airport, the passport he/she will show to the immigration people upon arrival is that
the passengers' passport and visa info is likely to be sent on ahead (electronically)
to the immigration people at the destination airport -- and if one shows a different
passport upon arrival than was used at checkin, this is likely to raise red flags and
create unpleasant confusion.

For the same reason, when a dual US/UK citizen travels to the US, he/she really does
need to show a US passport to US immigration people -- which, in turn, would imply
that he/she should also show the US passport to the airline people in the UK when
checking in for the flight.

Now, to be sure, it is conceivable that the airline people in the US, upon being
shown a British passport, may get confused, assume the outbound traveller is a
citizen only of the UK, and ask either to collect his/her I-94 or see his/her "green
card" (the closest thing the US has to official "exit controls", though note that
these pro- cedures apply only to non-citizens). The right way to proceed in this
case would presumably be for the traveller -- if and only if presented with this kind
of request -- to state that he/she has dual US/UK citizenship. If (and, again, only
if) asked further to prove this claim, one might then show the airline people the US
passport -- though I believe such a followup query is unlikely, since the airline's
main reason for asking about passports and the like is to be sure that each passenger
will in fact be admitted by immigration officials at the flight's destination.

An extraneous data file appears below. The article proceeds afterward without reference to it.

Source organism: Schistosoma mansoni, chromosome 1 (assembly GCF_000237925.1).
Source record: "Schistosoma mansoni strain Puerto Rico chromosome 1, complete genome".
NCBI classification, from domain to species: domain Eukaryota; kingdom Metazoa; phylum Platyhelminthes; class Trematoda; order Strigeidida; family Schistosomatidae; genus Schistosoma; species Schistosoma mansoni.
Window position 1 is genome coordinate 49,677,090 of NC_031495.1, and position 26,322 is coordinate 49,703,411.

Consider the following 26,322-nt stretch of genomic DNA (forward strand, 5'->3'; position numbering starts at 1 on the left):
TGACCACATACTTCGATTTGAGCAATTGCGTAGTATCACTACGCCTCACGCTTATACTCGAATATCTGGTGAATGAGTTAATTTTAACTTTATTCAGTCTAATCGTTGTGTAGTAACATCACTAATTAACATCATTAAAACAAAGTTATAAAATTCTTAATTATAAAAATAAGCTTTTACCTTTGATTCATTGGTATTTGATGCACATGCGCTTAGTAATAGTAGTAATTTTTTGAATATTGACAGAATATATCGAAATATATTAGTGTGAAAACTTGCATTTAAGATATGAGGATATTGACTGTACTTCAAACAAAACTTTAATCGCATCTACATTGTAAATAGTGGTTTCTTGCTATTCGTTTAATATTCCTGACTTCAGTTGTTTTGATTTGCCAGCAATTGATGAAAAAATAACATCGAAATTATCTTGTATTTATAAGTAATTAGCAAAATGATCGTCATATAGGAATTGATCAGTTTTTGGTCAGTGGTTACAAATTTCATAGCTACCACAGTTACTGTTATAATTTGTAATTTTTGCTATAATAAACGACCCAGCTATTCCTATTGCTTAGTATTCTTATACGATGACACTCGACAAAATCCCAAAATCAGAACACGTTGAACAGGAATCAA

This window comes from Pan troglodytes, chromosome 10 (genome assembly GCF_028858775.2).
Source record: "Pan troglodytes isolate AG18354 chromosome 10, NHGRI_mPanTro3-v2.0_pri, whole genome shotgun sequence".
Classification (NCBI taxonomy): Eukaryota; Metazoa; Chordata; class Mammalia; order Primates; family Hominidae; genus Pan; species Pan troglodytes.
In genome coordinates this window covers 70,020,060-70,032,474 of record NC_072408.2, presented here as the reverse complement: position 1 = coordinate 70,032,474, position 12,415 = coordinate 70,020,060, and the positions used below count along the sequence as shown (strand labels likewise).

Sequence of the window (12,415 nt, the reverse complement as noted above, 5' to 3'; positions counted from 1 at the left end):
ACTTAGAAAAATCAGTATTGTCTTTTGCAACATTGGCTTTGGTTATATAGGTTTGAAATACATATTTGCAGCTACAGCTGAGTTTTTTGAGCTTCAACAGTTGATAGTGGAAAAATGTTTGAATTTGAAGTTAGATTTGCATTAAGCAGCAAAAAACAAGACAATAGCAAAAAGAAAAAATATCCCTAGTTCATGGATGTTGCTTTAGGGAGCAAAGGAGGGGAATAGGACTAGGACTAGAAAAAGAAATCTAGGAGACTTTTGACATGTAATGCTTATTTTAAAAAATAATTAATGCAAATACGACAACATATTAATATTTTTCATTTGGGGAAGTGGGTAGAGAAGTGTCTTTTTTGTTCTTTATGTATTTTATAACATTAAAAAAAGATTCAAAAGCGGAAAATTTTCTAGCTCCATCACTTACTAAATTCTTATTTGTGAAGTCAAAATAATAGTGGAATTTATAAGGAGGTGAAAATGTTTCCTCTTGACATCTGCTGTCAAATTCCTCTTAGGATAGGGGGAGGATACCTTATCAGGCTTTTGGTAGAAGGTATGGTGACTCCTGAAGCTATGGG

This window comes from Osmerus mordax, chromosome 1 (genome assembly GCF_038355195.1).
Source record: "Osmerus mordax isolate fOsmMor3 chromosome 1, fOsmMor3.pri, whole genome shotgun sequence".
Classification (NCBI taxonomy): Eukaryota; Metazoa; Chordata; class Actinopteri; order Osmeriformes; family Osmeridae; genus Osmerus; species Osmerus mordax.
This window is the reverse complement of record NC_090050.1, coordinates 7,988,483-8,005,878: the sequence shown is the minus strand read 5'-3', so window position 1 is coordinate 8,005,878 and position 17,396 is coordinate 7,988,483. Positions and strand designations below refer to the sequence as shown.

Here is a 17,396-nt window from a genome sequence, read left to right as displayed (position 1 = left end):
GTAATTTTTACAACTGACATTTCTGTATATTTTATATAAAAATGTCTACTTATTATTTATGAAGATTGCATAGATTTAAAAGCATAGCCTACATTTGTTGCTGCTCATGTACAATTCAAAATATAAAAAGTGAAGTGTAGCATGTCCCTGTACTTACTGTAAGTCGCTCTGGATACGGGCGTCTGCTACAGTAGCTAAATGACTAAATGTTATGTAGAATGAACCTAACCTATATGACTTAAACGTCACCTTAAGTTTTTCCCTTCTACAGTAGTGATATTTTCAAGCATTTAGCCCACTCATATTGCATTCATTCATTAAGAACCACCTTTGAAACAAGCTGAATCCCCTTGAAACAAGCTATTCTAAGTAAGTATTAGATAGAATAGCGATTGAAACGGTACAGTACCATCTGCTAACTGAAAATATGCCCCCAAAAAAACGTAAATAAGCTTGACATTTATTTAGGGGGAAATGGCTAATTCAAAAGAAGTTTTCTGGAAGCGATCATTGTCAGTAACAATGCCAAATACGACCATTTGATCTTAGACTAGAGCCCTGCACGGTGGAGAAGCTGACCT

Similarly, if (and only if) immigration people at either end get confused because
they expected entry/exit stamps in the traveller's passport from the other country's
officials, it would be appropriate for the traveller to explain that he/she has dual
US/UK citizenship -- and if asked to prove this, to show the other passport to the
immigration people (but, again, only if specifically asked to do so).

Now, it should be pointed out that the UK isn't as hissy-fitty as the US is with
regard to the idea of dual UK/other citizens having to show their British passport
upon entry to the UK. If one is just going as a tourist, my understanding is that
it's OK for a dual UK/other citizen to enter the UK on their other (non-UK) passport.
However, if one is going to stay for an extended period of time, and/or work or study
in the UK, then one =should= identify oneself as a British citizen and show a British
passport to immigration.

Rich Wales [email protected]
http://www.richw.org/dualcit/ *DISCLAIMER: